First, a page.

Subscribe

Is the Erosion of American Democracy Reversible?

Jnn13 / Wikimedia

The author gave the following speech at the 50th anniversary of the Residential College at the University of Michigan on Oct. 21. He has put into italics some of the comments he added to the original written text when reading it for the presentation.

— — —

First, I want to thank the RC—students, staff and faculty—for providing me with such a congenial home for close to four decades. I never expected to have the honor of directing the College. As I explained at the time, the RC is the only institution I would ever have agreed to serve in a significant administrative role. It is a great pleasure to be invited to speak my mind at this 50th year celebration.

About a decade ago, I taught a few RC first-year seminars on the topic: “Trending to the Right: the Evolution of American Politics since the 1960s.” I was disturbed by this trend and—without forcing my own opinions on others—I wanted to encourage students to think and write about the past half-century of U.S. political history. Here’s the course description:

By worldwide standards the Left has never been very strong in the United States, but in the 1960s the political pendulum appeared to be shifting to the Left. The Kennedy and Johnson administrations pursued policies that sought to enhance the role of the state in improving the lot of the less fortunate and in protecting people from adverse effects of market forces. Moreover, a variety of non-governmental movements gained strength as they sought to combat evils perceived to characterize American capitalism—such as poverty, racism, sexism, militarism, and environmental deterioration. Since the 1960s, however, the trend in U.S. politics has been unmistakably to the Right. Both of the major parties have espoused policies that reduce the role of the state, that give more play to the free market, and that call upon individuals to take more responsibility for their own fate. Moreover, Left-wing social and political movements are weaker and less influential than in the past.

Among other things, I showed—outside of class—a series of films designed to illustrate the temper of the times in each decade from the 1950s through the 20-aughts. You will probably recognize many of these films:

1950s: “Good Night, Good Luck”—Edward R. Murrow takes on Joseph McCarthy.
1960s: “The Graduate”—Dustin Hoffman is advised to go into … plastics!
1970s: “Network”—An angry televised rant provides a huge ratings boost for a network news anchor.
1980s: “Wall Street”—Gordon Gekko guides a disciple.
1990s: “Crash”—Connected stories about race, class, family and gender in Los Angeles.
2000s: “With God on Our Side”—The rise of the religious right in America.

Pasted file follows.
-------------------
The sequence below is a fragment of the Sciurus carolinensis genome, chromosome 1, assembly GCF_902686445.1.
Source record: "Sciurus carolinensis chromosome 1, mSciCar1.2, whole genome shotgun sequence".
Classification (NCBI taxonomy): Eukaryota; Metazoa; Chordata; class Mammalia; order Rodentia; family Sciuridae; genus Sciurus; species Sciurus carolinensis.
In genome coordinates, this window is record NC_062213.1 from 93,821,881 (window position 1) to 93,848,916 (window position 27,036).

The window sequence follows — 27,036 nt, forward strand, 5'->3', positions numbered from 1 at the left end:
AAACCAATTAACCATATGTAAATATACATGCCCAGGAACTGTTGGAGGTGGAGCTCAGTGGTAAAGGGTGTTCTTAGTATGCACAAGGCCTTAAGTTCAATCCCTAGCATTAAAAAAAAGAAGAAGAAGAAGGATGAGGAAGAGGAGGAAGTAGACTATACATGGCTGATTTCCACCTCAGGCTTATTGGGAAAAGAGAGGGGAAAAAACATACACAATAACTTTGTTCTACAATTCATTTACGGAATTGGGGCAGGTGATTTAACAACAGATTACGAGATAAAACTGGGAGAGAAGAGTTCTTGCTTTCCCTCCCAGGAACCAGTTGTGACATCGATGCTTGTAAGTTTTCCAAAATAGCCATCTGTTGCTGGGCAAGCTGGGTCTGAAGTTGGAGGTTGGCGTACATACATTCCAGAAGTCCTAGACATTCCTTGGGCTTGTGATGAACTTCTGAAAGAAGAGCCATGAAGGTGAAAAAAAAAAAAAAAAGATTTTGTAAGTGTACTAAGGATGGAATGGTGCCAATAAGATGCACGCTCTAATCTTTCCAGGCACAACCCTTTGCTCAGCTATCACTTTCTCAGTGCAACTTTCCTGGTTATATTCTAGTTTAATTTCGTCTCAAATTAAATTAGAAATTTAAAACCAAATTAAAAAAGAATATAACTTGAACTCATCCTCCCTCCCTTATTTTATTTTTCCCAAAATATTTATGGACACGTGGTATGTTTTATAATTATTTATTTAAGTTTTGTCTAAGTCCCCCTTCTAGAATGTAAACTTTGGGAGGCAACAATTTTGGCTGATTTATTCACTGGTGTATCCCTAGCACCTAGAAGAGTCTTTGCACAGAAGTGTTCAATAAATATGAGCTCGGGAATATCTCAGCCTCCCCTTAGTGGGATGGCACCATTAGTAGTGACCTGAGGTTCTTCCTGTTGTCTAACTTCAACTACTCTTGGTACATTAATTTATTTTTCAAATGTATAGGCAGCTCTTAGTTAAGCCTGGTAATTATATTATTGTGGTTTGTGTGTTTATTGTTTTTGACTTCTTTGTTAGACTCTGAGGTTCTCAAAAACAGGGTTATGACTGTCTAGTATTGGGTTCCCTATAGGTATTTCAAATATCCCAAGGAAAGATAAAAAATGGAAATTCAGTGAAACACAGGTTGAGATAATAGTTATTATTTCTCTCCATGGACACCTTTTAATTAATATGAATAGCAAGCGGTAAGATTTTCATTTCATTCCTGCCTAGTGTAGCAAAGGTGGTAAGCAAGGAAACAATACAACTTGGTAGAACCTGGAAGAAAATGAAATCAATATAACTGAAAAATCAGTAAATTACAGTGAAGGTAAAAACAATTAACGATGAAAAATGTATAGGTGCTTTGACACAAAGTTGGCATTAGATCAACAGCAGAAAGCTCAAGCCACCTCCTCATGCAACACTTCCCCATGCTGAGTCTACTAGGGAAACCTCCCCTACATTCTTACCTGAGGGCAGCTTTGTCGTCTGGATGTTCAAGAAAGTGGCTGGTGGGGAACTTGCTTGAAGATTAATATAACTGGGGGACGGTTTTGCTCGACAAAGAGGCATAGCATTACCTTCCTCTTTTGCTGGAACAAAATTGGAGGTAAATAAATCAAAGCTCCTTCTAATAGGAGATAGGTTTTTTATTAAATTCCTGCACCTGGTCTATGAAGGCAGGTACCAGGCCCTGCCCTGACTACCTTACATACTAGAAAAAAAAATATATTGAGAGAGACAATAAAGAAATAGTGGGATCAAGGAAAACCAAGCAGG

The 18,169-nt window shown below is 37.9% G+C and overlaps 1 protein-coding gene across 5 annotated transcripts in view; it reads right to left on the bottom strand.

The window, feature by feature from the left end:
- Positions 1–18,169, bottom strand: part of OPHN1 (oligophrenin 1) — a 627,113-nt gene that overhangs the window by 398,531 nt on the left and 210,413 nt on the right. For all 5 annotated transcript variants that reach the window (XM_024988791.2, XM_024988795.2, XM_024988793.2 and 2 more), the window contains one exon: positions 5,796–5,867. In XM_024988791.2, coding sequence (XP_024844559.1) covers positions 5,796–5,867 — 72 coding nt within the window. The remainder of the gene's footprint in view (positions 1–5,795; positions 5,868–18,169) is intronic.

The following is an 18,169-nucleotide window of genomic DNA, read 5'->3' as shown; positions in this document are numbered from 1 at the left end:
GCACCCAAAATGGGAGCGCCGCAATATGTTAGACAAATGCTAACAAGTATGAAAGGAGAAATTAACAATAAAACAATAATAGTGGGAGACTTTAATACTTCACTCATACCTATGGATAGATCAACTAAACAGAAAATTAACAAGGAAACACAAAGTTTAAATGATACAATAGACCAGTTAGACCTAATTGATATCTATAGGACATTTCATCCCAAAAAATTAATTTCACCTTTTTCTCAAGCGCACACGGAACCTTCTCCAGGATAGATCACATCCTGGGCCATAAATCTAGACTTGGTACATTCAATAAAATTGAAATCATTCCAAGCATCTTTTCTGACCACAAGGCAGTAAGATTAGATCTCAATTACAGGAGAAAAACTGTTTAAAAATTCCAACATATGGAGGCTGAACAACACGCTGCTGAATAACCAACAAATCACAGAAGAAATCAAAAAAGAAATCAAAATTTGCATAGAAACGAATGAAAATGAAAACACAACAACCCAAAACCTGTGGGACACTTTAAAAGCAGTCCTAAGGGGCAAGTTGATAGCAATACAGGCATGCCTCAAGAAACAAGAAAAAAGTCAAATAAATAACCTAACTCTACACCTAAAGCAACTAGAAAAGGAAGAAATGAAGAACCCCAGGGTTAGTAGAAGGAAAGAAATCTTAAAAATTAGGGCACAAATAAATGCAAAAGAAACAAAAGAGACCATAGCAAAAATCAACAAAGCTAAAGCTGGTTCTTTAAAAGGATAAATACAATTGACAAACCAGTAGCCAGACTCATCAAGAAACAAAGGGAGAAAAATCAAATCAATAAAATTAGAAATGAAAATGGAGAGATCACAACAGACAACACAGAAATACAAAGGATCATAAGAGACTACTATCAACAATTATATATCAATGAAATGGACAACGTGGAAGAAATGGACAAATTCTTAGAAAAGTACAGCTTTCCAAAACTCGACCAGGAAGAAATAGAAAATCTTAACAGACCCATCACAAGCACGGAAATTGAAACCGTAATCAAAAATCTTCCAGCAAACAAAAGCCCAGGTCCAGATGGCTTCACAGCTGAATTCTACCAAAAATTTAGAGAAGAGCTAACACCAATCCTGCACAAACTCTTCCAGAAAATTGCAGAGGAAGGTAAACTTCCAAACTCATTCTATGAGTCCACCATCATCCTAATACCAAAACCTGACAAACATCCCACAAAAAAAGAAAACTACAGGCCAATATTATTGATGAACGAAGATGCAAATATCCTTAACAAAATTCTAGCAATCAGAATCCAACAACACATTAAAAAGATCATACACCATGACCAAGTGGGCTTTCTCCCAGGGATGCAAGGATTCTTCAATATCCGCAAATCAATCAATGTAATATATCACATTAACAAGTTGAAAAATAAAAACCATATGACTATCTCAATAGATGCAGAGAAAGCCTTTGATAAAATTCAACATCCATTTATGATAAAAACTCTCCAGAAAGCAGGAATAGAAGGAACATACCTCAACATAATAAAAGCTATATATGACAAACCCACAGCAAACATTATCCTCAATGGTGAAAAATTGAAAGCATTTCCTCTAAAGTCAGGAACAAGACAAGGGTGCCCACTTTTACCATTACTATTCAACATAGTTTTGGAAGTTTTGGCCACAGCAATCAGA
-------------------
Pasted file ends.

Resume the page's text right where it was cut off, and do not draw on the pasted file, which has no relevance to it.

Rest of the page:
My talk today is in a way a similar trip through the decades, but a more personal one. When the women’s movement gathered steam back in the 1960s, people used to say: “The personal is political.” For a long time, I’ve found that “the political is personal,” in that my choices about what to do with my life have been highly responsive to political developments around me, as I perceived them. At my age—approaching 80—you tend to look back at your life story. I’m hoping that you’ll allow me to indulge in interweaving my personal history with my reflections on political history.

My first encounter with current events in the larger world took place some 72 years ago. In early May 1945, when—along with other young children in Los Alamos, New Mexico (where my father was working on the Manhattan Project)—I walked along the road banging trash can tops in celebration of the surrender of the Nazis to the Allied Forces. The next such memory still in my head is that, when my third-grade class was asked to vote for a presidential candidate in 1948, presumably following my parents’ intentions, I cast the sole vote in the class for Henry Wallace.

My first true lesson in political history came from my father, who began to explain current events to me in the early 1950s, when he was on sabbatical and brought the family to Europe for a year. The Korean War was on, and General MacArthur had recently been fired by President Truman—a move my father applauded. I learned about the meaning of the term “Cold War,” the possible presidential candidacy of General Eisenhower, and the hope that Adlai Stevenson could become a much more worthy successor to FDR than President Truman had been.

The most worrying development of that period, however, was the growing witch hunt of alleged communists by Republican Senator Joseph McCarthy and his collaborators. Many of my parents’ friends and acquaintances had been directly targeted by the witch hunt. Not a few had lost their jobs, been forced into exile, or otherwise persecuted. It was a great relief when the Army-McCarthy hearings in 1954 finally began to turn the tide and to restore some sanity to the U.S. political scene. It is particularly notable, in light of contemporary U.S. politics, that seven Republican senators finally stood up to condemn McCarthyism. They were led by Margaret Chase Smith of Maine, an early critic of McCarthy, who was a courageous and highly successful female politician in an era of unconstrained male supremacy.